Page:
Tips for working on set!

Film production had always been the most intimidating part of the film studies for me until I realized that you don’t have to do it alone. Collaboration and teamwork are at the heart of filmmaking and you should absolutely take advantage of Middlebury’s close-knitted network to assemble your crew of creative collaborators. Here’re some tips that I wish I could go back in time and tell myself.

  1. Schedules, schedules, schedules:
    Identify as early as possible (at least a month in advance!) how many people you need on your set and their roles. You don’t want to be be directing and doing sound at the same time in case there isn’t enough people on the crew. On the other hand, you also don’t want to experience the Diminishing Marginal Returns where too many people on set lead to less efficiency and create stressful environment. 4 people was great number for me personally (one DP, one director, one Gaffer, one PA/sound person. Your project does not need to be in a completed pre-production stage to reach out to these people (plus actors). I repeat, your script does not need to be finished when you reach out to these people. It is crucial you start this process of scheduling as early as possible to account for rejections, last-minute changes and simple recruitment of the best people before they commit to another project.
  2. Be respectful of everybody’s time
    Once you have people committing to helping you, it is crucial to carefully plan the shooting hours and stick to them. Your crew and actors are volunteering their time and to ensure they will want to work with you again, you don’t want to ask them to stay overtime the last minute. Sometimes you won’t have the luxury to do so anyway if you are shooting on a paid location with a strict time limit. Feel free to advice with our professors or other peers about how long a specific scene might take.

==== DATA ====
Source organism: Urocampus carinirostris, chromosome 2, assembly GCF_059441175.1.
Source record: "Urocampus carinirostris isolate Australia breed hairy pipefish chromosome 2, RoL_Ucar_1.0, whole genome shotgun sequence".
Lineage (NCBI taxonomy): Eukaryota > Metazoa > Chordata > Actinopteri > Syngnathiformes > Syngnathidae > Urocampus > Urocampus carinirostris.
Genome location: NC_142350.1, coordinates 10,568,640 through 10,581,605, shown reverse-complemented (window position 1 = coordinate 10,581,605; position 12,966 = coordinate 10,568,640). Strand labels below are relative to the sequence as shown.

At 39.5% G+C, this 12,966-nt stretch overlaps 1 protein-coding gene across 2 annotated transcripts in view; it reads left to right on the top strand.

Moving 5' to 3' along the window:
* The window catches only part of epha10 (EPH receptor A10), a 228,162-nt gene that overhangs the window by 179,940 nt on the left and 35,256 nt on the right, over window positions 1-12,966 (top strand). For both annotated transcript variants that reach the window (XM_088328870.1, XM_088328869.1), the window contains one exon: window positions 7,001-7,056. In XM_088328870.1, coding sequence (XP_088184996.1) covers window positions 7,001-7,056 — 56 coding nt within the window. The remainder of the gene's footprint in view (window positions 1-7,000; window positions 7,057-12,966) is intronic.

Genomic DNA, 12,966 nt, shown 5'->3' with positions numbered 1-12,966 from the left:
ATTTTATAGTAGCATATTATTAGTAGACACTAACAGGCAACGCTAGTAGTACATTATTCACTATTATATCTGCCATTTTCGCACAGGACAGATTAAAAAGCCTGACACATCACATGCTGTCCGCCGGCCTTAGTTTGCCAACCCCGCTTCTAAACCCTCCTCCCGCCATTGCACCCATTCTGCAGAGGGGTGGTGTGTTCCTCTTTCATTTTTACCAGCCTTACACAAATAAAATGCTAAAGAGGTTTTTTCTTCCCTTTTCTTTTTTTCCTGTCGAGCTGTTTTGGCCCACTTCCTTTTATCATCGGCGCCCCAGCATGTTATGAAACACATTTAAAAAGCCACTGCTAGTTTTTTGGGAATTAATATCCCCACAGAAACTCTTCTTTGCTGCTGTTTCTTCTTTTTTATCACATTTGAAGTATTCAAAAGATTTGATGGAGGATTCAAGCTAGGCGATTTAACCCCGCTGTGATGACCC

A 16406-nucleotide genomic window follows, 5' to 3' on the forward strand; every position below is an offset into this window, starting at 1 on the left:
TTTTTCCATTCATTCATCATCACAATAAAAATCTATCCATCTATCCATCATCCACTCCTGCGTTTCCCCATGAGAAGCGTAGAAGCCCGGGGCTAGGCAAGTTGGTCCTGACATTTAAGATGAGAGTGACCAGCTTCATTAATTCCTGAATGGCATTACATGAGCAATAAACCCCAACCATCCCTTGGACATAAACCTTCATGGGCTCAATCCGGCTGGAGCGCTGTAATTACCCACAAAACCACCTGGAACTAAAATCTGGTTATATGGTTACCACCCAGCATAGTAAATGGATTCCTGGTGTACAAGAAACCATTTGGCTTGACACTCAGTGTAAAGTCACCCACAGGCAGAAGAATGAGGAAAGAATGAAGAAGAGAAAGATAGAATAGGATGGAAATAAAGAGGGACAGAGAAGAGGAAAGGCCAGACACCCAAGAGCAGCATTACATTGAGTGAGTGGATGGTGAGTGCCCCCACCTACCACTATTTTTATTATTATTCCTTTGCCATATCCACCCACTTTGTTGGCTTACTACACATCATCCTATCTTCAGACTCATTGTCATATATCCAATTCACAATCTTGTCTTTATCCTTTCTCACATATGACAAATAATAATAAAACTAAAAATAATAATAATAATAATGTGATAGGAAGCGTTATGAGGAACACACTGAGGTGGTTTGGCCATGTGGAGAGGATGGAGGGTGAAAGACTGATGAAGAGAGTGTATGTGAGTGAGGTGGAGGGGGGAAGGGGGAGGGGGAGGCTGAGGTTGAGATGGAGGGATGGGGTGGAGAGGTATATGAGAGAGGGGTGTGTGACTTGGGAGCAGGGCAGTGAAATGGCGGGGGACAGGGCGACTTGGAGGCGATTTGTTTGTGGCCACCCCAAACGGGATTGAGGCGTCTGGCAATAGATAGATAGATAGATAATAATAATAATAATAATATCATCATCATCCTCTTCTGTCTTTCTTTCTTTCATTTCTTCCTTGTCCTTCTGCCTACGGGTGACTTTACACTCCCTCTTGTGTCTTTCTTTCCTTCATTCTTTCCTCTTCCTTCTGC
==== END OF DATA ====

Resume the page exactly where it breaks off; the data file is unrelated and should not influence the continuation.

3. Be kind and establish the type of set you would want to be a part of. The shooting process can be very stressful but it doesn’t always have to. I have been on plenty of sets where the director and crew were efficient and welcoming. Definitely be polite to every person on set and remember that the best creative solutions come in moments of play not rush.
  4. “Get everything in the bag” or “Get my cut”. Decide which type of director you want to be. “Get everything in the bag” is the director who gets as many shots of the scene as possible and strictly sticks to the pre-production plan. “Get my cut” director prioritizes creative solutions based on the circumstances and maybe tends to more creative choices. Ideally you are on a spectrum between both, be careful of leaning to much into one or the other direction. Also, a personal tip: I like to always do at least one elaborate shot (long take or a taxi switch) that requires everyone on the crew being involved to pull it off. Edgar Wright in his interview mentions this type of shot is his favourite thing to film because it truly brings together the team.
  5. You do not need to do this alone! There are a lot of things to figure out but please do not undertake to do it all alone. Ideally, find a co-director or and a creative partner to devise these tasks and keep each other accountable. Unlike many other classes at Midd that underline individualism, film production is all about not carrying the wight alone. This sounds very straightforward but sometimes proves the hardest for Middkids.
Sites DOT MiddleburyThe Middlebury site network.